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siciliancasanova
December 15th, 2007, 08:45 AM
Bungo Pony just started the worst programming language (http://ubuntuforums.org/showthread.php?t=641120) thread. So I figured I would start the opposite one.

I just missed the age of learning all these older languages. So from my relative perspective of what I've used, I would say Ruby.

ericesque
December 15th, 2007, 09:06 AM
ActionScript :-\"

*buckles up*

popch
December 15th, 2007, 09:09 AM
Favorites:
IBM/370 Macro and Assembly Language
Forth
Logo
Prolog
Smalltalk
REXXBest:
Prolog

blastus
December 15th, 2007, 09:16 AM
None. They all suck, it's just that some suck less than others. They all lack the ability to model real world entities and their complex relationships.

popch
December 15th, 2007, 09:47 AM
They all lack the ability to model real world entities and their complex relationships.

I have used Smalltalk and Prolog to model real world entities and their complex relationships. In fact, I have also used COBOL to do that. Actually, you can use nearly any programming language to do that. It is not a matter of the language but of knowledge. Where's the problem?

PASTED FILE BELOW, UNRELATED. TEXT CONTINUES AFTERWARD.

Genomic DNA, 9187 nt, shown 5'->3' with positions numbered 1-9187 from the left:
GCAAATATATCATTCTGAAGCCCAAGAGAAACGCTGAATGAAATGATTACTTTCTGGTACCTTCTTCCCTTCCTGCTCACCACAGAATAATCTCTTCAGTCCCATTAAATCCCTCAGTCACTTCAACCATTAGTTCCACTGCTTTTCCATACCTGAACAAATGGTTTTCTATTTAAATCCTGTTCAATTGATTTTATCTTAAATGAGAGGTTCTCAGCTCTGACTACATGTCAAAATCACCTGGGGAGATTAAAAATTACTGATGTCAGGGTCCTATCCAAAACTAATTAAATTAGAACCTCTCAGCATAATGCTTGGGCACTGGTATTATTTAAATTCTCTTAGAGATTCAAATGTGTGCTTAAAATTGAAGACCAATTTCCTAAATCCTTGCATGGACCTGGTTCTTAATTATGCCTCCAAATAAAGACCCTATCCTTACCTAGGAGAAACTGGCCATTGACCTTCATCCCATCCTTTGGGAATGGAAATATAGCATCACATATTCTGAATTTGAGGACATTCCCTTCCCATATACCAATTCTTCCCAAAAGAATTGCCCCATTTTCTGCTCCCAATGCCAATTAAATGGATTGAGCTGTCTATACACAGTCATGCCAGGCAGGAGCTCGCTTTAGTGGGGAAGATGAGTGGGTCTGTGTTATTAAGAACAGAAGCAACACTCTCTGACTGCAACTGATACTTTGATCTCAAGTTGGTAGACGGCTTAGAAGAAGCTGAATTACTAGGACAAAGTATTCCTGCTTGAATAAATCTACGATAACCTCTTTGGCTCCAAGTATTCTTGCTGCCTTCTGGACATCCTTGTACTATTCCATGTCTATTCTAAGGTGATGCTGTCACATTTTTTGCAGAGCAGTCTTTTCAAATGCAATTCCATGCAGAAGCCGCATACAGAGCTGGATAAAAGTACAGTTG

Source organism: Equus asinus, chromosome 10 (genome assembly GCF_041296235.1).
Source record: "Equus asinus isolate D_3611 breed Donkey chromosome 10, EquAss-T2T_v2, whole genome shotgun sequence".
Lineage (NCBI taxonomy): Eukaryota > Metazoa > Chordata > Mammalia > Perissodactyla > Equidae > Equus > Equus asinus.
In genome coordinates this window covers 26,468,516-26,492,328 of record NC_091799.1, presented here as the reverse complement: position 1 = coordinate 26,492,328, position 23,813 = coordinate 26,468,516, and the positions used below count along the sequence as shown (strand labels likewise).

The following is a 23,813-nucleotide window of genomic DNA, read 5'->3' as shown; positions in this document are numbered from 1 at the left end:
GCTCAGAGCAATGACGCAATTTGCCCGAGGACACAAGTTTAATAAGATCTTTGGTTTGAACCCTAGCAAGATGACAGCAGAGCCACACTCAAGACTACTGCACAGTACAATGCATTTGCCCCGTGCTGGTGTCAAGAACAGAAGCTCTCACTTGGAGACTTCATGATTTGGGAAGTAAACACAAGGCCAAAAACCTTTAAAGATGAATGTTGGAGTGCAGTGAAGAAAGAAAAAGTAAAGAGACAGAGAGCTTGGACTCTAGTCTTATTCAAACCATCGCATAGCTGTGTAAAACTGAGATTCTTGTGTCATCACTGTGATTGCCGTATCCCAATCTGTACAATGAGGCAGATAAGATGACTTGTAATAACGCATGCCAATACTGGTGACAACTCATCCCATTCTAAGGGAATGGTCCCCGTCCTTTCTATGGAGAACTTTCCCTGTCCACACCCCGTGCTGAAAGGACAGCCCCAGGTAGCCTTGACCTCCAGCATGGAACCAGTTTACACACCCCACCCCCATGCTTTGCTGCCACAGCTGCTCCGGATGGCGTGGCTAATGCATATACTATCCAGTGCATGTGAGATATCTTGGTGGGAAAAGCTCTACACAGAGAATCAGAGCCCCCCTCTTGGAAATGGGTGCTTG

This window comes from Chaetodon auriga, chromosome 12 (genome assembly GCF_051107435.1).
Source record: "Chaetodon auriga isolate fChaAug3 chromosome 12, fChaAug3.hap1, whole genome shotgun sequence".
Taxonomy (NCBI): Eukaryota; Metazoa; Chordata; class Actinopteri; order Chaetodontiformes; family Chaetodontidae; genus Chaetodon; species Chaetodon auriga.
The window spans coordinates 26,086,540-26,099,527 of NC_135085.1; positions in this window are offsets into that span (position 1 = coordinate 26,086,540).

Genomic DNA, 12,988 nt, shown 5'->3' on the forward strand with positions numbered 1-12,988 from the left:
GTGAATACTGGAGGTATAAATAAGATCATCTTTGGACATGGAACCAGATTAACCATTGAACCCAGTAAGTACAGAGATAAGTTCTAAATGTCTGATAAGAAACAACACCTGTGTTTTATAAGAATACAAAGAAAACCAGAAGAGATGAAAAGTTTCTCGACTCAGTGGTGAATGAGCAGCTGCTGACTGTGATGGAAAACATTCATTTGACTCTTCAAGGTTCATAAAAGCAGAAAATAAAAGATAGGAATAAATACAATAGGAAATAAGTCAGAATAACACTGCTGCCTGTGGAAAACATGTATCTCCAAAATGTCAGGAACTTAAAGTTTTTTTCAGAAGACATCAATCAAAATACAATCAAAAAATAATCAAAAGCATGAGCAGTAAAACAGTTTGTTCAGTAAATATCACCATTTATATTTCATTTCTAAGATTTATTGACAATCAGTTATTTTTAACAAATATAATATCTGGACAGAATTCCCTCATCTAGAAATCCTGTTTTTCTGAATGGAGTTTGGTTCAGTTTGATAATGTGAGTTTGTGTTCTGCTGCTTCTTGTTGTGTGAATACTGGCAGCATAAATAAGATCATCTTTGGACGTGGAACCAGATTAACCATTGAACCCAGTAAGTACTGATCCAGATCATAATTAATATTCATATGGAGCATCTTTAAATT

mips
December 15th, 2007, 11:31 AM
Assembly language. Especially on the 680x0

ExpatPaul
December 15th, 2007, 12:01 PM
Some languages are better suited to some tasks than others, but there isn't a "best" programming language as such since it depends on what you are trying to do.

darkoptix
December 15th, 2007, 12:10 PM
Well it is obviously VBA... duh

agemon
December 15th, 2007, 01:04 PM
Some languages are better suited to some tasks than others, but there isn't a "best" programming language as such since it depends on what you are trying to do.
I agree, It also depends on your programing skills, for example if you're new, you could try QBasic or Python, after you acquire some experience you can try using languages like C++.
IMHO C++ and Python are a great team, because C++ is very good at number crunching and is one of the fastest programing languages, however it lacks (by default) file-manipulation, internet data handling (email, download, TCP/IP etc), cryptographic functions, it isn't so OS aware and so on. And that's where Python comes is ;)

Locutux
December 15th, 2007, 01:11 PM
I'd vote for C! :)

subs
December 15th, 2007, 03:04 PM
JAVA all the way!!:guitar::guitar::guitar:

forrestcupp
December 15th, 2007, 03:12 PM
For speed, assembly

For ease of use, Visual C#.

Lster
December 15th, 2007, 03:18 PM
Assembly, C and Python! Each for different uses.

Mazza558
December 15th, 2007, 03:19 PM
Python Ftw.

Luggy
December 15th, 2007, 04:01 PM
IMHO C++ and Python are a great team, because C++ is very good at number crunching and is one of the fastest programing languages, however it lacks (by default) file-manipulation...
#include <fstream> ?

Tundro Walker
December 15th, 2007, 08:06 PM
You have to qualify the idea of "best" and "worst" from a standpoint. I mean, which is the best/worst from a technical stand-point, or from a user stand-point, or the computer's standpoint?